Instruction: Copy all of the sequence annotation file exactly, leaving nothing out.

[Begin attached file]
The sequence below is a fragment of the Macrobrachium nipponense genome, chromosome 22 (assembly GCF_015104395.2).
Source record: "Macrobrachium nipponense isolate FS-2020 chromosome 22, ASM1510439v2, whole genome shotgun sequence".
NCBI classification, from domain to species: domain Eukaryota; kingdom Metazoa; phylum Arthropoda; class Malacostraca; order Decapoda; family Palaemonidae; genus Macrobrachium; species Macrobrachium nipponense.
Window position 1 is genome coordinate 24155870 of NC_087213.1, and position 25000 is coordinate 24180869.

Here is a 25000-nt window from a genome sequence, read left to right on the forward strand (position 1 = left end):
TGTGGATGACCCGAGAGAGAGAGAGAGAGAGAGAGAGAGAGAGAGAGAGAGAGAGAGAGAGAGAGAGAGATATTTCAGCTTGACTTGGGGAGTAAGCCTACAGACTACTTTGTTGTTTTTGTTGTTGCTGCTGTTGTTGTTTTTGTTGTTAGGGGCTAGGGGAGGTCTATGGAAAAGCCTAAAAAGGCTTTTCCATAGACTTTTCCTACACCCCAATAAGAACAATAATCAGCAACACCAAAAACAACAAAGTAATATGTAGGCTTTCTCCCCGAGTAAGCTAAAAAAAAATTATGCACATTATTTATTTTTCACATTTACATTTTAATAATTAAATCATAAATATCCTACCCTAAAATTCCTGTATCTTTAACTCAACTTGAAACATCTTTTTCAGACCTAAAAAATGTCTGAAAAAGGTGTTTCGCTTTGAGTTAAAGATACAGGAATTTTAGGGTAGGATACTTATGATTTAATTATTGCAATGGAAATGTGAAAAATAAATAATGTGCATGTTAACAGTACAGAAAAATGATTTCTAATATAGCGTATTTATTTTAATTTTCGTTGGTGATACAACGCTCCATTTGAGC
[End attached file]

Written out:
The sequence below is a fragment of the Macrobrachium nipponense genome, chromosome 22 (assembly GCF_015104395.2).
Source record: "Macrobrachium nipponense isolate FS-2020 chromosome 22, ASM1510439v2, whole genome shotgun sequence".
NCBI classification, from domain to species: domain Eukaryota; kingdom Metazoa; phylum Arthropoda; class Malacostraca; order Decapoda; family Palaemonidae; genus Macrobrachium; species Macrobrachium nipponense.
Window position 1 is genome coordinate 24155870 of NC_087213.1, and position 25000 is coordinate 24180869.

Here is a 25000-nt window from a genome sequence, read left to right on the forward strand (position 1 = left end):
TGTGGATGACCCGAGAGAGAGAGAGAGAGAGAGAGAGAGAGAGAGAGAGAGAGAGAGAGAGAGAGAGAGATATTTCAGCTTGACTTGGGGAGTAAGCCTACAGACTACTTTGTTGTTTTTGTTGTTGCTGCTGTTGTTGTTTTTGTTGTTAGGGGCTAGGGGAGGTCTATGGAAAAGCCTAAAAAGGCTTTTCCATAGACTTTTCCTACACCCCAATAAGAACAATAATCAGCAACACCAAAAACAACAAAGTAATATGTAGGCTTTCTCCCCGAGTAAGCTAAAAAAAAATTATGCACATTATTTATTTTTCACATTTACATTTTAATAATTAAATCATAAATATCCTACCCTAAAATTCCTGTATCTTTAACTCAACTTGAAACATCTTTTTCAGACCTAAAAAATGTCTGAAAAAGGTGTTTCGCTTTGAGTTAAAGATACAGGAATTTTAGGGTAGGATACTTATGATTTAATTATTGCAATGGAAATGTGAAAAATAAATAATGTGCATGTTAACAGTACAGAAAAATGATTTCTAATATAGCGTATTTATTTTAATTTTCGTTGGTGATACAACGCTCCATTTGAGC